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Within the past few weeks, I have received emails from several different readers, all having with the same question – “How do I get started with real foods for my family? It is so overwhelming!”
I thought many of you might be asking the same question, so, let’s look at 4 steps to get you started.
REAL Food Defined
First, for those of you who are new, let’s define REAL food. I am sure there are many definitions for REAL food but here is mine: Real food is food as close as possible to its natural state, locally produced when possible, without chemical preservatives and artificial ingredients. REAL food contains ingredients that you can pronounce and understand – foods that your grandmother would have eaten! REAL food is nutrient dense to nourish the body with nutrients it needs, not just fill it with calories.
Does this mean you must buy organic?
This does not necessarily mean that you must buy organic produce. With our family size, it is not in the budget to buy organic produce! Thankfully, we are able to grow much of our own food in our garden. The Dirty Dozen list is a good place to start when trying to decide what to purchase organic versus conventionally produced.
Through books such as Nutrition and Physical Degeneration by Weston A. Price and REAL food blogs, like Cultured Palate and others, learn for yourself what steps need to be taken to provide yourself and your family with a nutrient dense, REAL food diet. Don’t let yourself get overwhelmed! There is a lot of information and you can not expect to learn it all at once. Set goals for yourself and make changes, one at a time if necessary but make them stick.
Getting Started with REAL Foods – 4 Steps
1. Skip the Processed Foods
Foods made at home from scratch are more nutritious and less expensive. Processed foods are filled with unhealthy ingredients – things you can’t pronounce much less know what they are – like artificial colors and flavorings, sugar, fillers and preservatives. Homemade foods, on the other hand, can be powerhouse products filled with nutritious ingredients that nourish you. So, skip the processed foods!
Often, buying locally from farms you can visit, is less expensive and definitely better quality. The Weston A. Price Foundation can help you find nutrient dense foods in your area.
Plan ahead, we are all busy but with planning, even the most busy of people can make changes for the better when it comes to nutrition. If you need help getting menu plans, try Meal Plans for the Busy Home.
2. Minimize Processed Sugar in Your Diet
I know this can be a controversial subject and I am not advocating banning it altogether. But, the American diet is filled with hidden sugar! This can be detrimental to your health, especially if you have poor digestion and an unhealthy gut such as in GAPS patients.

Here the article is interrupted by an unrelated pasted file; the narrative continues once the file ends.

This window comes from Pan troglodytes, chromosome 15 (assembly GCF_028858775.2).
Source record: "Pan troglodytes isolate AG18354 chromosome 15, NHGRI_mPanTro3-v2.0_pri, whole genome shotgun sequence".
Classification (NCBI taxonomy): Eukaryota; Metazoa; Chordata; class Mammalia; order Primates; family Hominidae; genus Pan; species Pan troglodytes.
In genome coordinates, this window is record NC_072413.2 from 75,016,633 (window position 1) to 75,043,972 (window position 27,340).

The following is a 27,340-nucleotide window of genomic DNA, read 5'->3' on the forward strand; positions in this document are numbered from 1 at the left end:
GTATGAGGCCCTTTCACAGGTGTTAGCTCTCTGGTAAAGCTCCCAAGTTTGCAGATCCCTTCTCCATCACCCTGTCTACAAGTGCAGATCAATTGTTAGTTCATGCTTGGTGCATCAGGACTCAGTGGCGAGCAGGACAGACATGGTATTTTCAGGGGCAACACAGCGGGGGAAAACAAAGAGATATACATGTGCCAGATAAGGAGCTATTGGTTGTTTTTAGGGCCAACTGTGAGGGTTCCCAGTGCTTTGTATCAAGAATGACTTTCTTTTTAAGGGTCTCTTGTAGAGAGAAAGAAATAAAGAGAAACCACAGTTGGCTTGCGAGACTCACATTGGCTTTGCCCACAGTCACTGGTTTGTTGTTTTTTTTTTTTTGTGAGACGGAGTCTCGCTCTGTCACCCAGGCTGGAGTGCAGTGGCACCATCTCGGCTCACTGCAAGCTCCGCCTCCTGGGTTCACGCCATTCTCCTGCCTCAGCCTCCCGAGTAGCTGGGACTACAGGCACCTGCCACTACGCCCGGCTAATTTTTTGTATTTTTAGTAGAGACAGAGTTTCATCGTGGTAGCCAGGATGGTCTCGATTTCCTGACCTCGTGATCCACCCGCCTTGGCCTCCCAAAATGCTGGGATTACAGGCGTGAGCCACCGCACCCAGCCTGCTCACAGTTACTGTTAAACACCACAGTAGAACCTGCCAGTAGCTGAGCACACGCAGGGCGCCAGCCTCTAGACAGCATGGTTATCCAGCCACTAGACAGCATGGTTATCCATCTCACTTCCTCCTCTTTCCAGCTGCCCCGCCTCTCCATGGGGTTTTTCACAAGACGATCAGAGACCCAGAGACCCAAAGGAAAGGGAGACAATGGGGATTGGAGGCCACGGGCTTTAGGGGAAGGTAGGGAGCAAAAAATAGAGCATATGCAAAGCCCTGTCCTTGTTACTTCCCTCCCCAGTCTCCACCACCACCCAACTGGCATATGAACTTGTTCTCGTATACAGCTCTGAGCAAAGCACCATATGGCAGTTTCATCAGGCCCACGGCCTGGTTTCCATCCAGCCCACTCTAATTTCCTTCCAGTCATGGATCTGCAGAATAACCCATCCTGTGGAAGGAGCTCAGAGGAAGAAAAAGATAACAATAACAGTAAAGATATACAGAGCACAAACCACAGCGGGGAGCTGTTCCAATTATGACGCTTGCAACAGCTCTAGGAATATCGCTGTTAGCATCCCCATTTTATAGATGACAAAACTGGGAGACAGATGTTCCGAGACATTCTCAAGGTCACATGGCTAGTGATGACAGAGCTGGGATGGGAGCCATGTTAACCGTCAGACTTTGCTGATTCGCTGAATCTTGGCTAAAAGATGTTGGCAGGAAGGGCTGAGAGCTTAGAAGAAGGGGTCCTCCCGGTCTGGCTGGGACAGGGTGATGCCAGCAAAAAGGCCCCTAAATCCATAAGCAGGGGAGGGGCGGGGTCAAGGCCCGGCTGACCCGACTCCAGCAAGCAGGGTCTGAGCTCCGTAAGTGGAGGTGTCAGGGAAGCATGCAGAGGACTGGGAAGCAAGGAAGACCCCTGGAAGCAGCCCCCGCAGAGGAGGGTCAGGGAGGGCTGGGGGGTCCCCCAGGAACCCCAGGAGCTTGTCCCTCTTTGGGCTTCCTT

Not only is sugar addictive, but it lacks nutritional benefits and is filled with empty calories. These empty calories are responsible for much of the obesity in America.
Sugar is found on the labels of processed foods as sucrose, dextrose, maltose, white sugar, corn syrup, high fructose corn syrup and fructose.
Instead of processed sugar try natural sweeteners such as honey, maple syrup, rapadura (unrefined cane sugar).
Get rid of the conventional vegetable oils, margarine and trans fats (partially hydrogenated fat) in your house! Illnesses associated with trans fats include autoimmune diseases, infertility, cancer and heart disease jut to name a few!
4. Add Probiotic Foods
With the common usage of antibiotics and sugar laden foods, the bacteria in the gut can become unbalanced. The lack of balance can be the cause for many physical ailments from autoimmune diseases to psychological symptoms. There are many probiotic supplements available but many of them do not make it out of the stomach and into the intestines. That is the beauty of probiotic foods, they allow the intestines to benefit from the probiotics – they are not completely digested and neutralized in the stomach.
To find fermented food starters, Click Here.
The 80/20 Rule
I hope these 4 steps will get you started on your journey to a traditional, REAL food diet. Remember, each step you take, each change you make, will provide health benefits to you no matter how small the steps are.
Since we started the REAL food journey when several of our children were in their teens, they had years of eating habits to unlearn. The 80/20 Rule from Dr. Weston A. Price is a comfort to me – as long as 80% of our diet is nutritious, 20% can be not so nutritious. While I don’t use this as an excuse to provide nutritionally deficient meals, it is comforting when choosing to eat foods that are enjoyed but not so nutritionally dense!